On the second day of the field trip, we travelled through Christchurch to look at damage caused by the earthquake in 2011. This was a devastating blow to the city, causing great losses in property and life.
In the red zone area in downtown Christchurch, many of the high rises and historic buildings were damaged. Many buildings had already been cleared, but some, like the famous Cathedral were still in ruins.
Some areas in Christchurch suffered damage due to the liquefaction of the sediments that houses and other structures were built on. It was very sobering to witness the damage.
Before leaving Christchurch, we had to check out the “Gold Medal Winning” steak and cheese pies at the French Bakery.
After moving out west of Christchurch, we checked out the Greendale fault, which ruptured during the Darfield earthquake. There were several metres of motion along the fault, which was very clear by looking at fences and tree lines that were perpendicular to the fault. The picture above shows how much motion there was – the fence line used to be completely straight, but moved in a right-lateral sense.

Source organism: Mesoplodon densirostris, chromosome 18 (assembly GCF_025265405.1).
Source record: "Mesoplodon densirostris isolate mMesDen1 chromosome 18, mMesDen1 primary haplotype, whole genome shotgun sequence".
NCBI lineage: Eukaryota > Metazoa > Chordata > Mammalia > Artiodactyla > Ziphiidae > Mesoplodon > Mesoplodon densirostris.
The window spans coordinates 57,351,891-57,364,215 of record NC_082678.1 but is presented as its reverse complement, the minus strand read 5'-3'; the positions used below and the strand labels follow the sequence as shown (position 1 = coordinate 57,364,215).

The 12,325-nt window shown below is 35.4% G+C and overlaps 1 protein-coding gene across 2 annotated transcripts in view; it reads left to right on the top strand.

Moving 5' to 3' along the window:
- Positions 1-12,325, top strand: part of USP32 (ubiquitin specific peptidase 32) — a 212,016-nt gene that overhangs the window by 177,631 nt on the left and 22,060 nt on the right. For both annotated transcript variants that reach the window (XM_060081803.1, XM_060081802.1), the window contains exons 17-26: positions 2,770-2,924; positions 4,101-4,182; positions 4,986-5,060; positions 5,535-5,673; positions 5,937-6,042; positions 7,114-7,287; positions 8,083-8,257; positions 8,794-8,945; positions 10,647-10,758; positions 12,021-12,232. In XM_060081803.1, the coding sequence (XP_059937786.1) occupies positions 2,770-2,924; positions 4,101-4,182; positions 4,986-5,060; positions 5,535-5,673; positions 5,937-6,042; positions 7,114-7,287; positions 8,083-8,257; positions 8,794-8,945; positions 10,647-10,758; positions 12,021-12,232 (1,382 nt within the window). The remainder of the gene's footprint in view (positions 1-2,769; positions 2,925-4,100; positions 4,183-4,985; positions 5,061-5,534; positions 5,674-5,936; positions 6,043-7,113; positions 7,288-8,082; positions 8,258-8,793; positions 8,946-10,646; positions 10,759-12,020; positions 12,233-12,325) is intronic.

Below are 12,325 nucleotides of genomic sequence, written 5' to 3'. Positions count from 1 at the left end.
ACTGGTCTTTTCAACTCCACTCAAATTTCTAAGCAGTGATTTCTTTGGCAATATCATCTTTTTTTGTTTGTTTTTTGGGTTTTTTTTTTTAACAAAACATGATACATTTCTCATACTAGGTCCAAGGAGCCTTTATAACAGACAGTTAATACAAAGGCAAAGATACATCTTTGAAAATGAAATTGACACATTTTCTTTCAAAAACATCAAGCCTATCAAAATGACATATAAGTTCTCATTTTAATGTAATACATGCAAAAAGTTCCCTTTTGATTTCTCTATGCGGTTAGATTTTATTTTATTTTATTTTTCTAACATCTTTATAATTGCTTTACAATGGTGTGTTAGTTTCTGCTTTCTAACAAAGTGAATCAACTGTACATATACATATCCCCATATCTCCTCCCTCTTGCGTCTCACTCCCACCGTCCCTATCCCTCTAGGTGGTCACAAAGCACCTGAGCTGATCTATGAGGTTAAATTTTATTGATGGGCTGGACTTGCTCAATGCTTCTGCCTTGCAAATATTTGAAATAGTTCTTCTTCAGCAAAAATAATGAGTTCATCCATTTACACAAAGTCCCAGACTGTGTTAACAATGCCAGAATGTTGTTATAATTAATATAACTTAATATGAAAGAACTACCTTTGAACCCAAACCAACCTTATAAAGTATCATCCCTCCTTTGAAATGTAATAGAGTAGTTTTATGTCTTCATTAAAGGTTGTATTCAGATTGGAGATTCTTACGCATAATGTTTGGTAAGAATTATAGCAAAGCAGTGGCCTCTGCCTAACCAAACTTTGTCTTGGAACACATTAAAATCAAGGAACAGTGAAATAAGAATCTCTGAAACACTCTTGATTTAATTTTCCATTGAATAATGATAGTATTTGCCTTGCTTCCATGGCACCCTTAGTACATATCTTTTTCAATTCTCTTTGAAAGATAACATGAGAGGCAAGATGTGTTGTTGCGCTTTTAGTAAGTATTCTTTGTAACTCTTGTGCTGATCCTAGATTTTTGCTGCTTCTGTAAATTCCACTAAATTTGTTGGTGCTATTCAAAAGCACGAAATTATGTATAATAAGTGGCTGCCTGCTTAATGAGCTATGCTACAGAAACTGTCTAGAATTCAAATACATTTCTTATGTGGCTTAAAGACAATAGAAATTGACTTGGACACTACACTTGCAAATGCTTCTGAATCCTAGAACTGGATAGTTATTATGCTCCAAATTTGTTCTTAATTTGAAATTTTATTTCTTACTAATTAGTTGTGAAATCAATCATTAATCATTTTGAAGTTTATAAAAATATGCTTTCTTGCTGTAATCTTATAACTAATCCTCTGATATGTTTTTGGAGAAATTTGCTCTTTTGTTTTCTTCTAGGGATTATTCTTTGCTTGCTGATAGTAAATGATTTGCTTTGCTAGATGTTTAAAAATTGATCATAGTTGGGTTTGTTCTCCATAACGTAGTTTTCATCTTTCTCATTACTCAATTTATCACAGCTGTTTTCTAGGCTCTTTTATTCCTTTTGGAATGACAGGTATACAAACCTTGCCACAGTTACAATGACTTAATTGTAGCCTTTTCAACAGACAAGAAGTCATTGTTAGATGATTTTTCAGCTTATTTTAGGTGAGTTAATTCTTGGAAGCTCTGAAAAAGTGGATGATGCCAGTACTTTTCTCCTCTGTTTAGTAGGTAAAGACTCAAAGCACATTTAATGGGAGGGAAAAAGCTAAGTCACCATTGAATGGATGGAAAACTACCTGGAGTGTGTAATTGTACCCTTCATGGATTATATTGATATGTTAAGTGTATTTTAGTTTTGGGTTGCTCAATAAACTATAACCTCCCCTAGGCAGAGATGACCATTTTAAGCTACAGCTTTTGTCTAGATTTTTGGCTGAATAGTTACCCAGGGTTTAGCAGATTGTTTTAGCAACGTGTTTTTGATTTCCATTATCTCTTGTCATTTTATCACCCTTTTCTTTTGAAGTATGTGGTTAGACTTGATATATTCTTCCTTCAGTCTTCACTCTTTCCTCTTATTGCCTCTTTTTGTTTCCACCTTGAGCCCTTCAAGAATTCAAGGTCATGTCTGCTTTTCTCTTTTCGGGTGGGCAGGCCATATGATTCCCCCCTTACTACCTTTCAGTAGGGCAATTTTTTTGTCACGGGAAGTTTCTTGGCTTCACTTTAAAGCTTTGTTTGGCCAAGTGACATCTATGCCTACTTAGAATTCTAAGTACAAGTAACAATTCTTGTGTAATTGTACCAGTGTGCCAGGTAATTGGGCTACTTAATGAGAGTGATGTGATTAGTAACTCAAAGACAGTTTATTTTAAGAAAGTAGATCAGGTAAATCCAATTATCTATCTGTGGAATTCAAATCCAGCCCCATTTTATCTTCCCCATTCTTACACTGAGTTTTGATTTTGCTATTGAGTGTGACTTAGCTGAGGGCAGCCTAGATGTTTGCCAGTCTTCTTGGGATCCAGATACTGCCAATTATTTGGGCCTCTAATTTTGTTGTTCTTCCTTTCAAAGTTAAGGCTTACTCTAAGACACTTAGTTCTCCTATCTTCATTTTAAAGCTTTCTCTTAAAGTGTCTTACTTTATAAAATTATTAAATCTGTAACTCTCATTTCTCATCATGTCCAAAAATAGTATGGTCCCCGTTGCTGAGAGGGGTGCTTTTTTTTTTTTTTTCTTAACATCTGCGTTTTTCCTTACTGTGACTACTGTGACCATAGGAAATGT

Moving on, we went through Arthur’s Pass through the mountains. This is Castle Hill, home of large rocks that we didn’t have time to hike to.
Cave Stream is a cave with a stream running through. Go figure. The rocks are a limestone, with chunks of other more silicic rocks in it.
It was getting a bit late, so we didn’t have time to do many stops after the Cave Stream. We had to stop of the amazing piece of engineering that is the Otira viaduct.